- The Washington Times - Wednesday, April 20, 2005

First lady Laura Bush last night credited President Bush with helping successfully raise their twin daughters, Jenna and Barbara, and said more men should become responsible fathers.

“Children need fathers in their lives,” Mrs. Bush said at an awards ceremony sponsored by the National Fatherhood Initiative. “George and I were fortunate to grow up in families where our parents — both of our parents — were always in our lives.

“And we’re proud of the young women that our girls have become,” she said of their 23-year-old daughters. “A big reason for their success is that their dad has always been involved, and he’s never been embarrassed or afraid to show his love for them.”

Mrs. Bush pointed out that men are much more likely than women to separate from their children. “At every stage of parenting, it’s easier for fathers than mothers to get disconnected,” she said at the Willard InterContinental Hotel in Washington.

“Fathers aren’t always encouraged to trust their paternal instincts,” she added. “Hugs are a hurdle some fathers can’t cross — and kisses are out of the question.”

Mrs. Bush has been focusing on fatherhood since February, when she took the reins of her first national initiative, a three-year, $150 million program aimed at keeping boys out of gangs. Her husband announced the initiative in his State of the Union address, saying it was designed to “show young men an ideal of manhood that respects women and rejects violence.”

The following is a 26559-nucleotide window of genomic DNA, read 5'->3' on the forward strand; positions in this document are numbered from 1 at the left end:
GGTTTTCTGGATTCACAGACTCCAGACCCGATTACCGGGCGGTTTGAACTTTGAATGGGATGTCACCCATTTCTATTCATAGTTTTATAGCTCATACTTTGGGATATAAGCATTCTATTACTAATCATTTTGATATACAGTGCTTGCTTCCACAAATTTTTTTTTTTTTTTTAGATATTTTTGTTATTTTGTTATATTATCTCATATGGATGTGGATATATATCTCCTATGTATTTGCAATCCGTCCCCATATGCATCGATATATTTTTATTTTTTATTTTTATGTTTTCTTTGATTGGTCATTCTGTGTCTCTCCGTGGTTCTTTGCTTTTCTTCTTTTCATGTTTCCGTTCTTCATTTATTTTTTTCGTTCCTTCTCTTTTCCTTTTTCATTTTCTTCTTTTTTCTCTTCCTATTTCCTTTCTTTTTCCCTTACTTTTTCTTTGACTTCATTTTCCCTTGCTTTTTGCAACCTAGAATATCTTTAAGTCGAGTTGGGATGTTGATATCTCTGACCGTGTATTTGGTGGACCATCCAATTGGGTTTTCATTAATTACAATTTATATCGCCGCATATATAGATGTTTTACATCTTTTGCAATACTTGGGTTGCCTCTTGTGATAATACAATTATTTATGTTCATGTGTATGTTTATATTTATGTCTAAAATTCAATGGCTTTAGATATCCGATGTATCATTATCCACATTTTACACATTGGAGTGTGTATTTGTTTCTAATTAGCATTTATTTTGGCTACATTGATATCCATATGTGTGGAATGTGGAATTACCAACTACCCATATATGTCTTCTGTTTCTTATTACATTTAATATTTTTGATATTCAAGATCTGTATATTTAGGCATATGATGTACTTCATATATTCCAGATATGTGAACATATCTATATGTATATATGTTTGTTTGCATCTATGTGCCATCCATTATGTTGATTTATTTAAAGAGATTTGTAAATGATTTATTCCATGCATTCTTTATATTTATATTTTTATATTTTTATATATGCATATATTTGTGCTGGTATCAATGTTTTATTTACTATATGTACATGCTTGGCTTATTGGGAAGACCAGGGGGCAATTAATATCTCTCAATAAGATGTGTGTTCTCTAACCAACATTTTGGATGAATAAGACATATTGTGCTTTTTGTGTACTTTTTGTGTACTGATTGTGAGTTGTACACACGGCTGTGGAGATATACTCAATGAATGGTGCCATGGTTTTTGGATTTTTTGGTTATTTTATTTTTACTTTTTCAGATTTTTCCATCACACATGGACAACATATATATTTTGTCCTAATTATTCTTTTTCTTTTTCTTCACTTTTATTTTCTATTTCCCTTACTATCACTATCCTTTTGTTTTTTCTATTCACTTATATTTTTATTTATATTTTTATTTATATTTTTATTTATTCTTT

Last night, Mrs. Bush said absentee fatherhood is a problem that affects all sectors of society. “Every father faces challenges, regardless of his circumstances — the father who’s absent because he’s in prison, or the father who’s absent because he works 80 hours a week,” she said.

“Both have children who wish they could see their dads more,” she added. “It’s important for dads to know that they can still offer love and guidance, even if it’s in a weekly visit or phone call.”

Mrs. Bush and the president were praised by Sen. Evan Bayh, Indiana Democrat, “for their steadfast support of this issue.” Mr. Bayh, who preceded the first lady to the podium at last night’s award ceremony, noted that the number of homes without fathers in the U.S. has increased 300 percent over the last 40 years.

“Here in the nation’s capital, more than half of the families with young children — more than 50 percent — have no fathers present,” said the author of “From Father to Son: A Private Life in the Public Eye,” a book about his relationship with his father, who was also a Democratic senator from Indiana.

Among the men honored last night as outstanding fathers was Pat Williams, vice president of the Orlando Magic basketball team. Mr. Williams and his wife, Ruth, have 19 children, ages 18 to 32, including 14 adopted from four countries.

Also honored were country music star Buddy Jewell, Atlanta Falcons defensive back Allen Rossum and Weekly Standard Executive Editor Fred Barnes.

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